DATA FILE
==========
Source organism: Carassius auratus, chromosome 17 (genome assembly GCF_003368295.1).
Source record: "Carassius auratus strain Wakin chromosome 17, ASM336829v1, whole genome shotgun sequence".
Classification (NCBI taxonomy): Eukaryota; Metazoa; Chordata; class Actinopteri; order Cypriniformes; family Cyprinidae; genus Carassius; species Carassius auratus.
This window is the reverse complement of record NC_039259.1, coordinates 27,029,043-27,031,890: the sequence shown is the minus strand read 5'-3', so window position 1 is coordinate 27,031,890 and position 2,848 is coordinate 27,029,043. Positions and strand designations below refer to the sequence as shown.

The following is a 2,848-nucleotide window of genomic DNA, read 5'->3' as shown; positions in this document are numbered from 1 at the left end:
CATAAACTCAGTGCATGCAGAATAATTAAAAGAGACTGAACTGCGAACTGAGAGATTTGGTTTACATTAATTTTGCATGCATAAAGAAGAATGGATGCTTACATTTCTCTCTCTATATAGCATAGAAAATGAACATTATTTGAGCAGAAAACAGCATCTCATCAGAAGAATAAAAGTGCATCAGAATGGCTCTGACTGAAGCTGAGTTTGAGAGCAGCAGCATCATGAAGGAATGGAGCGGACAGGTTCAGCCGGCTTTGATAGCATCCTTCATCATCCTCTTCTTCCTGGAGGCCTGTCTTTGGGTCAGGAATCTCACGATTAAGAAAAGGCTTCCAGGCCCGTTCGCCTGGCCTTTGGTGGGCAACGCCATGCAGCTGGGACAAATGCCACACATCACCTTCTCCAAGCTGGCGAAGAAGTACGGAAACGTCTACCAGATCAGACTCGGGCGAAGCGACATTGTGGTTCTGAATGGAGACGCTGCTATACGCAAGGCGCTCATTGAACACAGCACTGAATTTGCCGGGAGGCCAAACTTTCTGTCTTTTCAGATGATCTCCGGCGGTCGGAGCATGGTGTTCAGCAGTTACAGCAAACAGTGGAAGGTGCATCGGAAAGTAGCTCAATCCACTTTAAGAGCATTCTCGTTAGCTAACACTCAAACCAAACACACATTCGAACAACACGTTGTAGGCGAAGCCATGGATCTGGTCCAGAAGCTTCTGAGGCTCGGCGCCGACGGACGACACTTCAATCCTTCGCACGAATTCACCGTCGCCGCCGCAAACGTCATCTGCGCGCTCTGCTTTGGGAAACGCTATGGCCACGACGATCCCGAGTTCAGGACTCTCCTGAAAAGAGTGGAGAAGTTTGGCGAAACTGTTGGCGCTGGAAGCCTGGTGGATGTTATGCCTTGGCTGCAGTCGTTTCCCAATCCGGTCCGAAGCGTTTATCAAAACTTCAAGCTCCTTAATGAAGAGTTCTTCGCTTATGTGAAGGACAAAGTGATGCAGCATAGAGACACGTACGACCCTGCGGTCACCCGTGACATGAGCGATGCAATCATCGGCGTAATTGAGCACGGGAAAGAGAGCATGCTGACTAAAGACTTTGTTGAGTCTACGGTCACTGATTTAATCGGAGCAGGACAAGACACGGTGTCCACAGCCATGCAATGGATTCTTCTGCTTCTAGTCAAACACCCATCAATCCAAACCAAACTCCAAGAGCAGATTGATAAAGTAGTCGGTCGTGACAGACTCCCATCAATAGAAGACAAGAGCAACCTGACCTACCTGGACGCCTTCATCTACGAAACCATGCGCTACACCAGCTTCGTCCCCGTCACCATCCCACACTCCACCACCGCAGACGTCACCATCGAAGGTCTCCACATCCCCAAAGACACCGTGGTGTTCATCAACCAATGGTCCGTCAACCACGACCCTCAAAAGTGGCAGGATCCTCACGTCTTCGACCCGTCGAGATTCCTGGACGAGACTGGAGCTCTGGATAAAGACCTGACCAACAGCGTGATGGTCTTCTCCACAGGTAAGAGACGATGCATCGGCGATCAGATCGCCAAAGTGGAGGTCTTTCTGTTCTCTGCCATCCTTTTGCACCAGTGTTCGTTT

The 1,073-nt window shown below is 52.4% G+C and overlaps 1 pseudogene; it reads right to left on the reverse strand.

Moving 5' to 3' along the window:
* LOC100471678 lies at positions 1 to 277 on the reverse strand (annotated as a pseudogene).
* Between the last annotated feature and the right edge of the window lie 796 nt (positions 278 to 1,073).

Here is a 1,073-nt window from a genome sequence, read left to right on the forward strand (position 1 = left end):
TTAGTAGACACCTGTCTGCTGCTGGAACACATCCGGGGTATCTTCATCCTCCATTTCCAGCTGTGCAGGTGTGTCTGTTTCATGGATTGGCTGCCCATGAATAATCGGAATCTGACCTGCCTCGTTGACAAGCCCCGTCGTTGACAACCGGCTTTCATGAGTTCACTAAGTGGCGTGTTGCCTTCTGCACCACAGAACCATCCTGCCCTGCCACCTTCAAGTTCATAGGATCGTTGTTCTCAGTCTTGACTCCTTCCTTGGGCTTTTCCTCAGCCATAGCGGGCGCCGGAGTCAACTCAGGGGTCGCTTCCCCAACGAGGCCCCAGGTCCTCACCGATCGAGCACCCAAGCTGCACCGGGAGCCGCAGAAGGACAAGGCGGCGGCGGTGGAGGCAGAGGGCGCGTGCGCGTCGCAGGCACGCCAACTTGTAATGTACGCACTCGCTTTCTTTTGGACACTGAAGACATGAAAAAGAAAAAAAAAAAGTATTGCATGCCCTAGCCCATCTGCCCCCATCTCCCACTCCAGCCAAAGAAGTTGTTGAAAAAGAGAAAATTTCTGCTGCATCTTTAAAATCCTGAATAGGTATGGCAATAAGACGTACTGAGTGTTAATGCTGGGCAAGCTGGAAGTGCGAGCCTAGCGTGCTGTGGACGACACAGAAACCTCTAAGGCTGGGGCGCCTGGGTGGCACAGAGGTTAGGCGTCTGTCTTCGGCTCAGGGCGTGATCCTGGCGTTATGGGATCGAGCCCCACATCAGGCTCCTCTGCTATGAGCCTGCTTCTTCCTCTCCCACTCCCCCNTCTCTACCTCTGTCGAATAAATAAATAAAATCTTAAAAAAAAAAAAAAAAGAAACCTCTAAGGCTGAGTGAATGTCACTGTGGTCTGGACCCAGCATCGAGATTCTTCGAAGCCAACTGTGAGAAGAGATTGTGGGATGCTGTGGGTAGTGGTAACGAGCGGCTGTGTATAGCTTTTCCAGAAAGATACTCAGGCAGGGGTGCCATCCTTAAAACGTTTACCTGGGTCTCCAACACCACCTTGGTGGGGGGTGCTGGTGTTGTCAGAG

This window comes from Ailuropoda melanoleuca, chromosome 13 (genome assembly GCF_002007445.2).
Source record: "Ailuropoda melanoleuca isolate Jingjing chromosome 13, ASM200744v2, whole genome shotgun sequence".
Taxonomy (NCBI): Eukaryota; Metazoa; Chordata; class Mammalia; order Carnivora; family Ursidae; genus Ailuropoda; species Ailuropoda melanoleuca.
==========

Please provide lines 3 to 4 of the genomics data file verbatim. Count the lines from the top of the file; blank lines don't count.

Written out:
Classification (NCBI taxonomy): Eukaryota; Metazoa; Chordata; class Actinopteri; order Cypriniformes; family Cyprinidae; genus Carassius; species Carassius auratus.
This window is the reverse complement of record NC_039259.1, coordinates 27,029,043-27,031,890: the sequence shown is the minus strand read 5'-3', so window position 1 is coordinate 27,031,890 and position 2,848 is coordinate 27,029,043. Positions and strand designations below refer to the sequence as shown.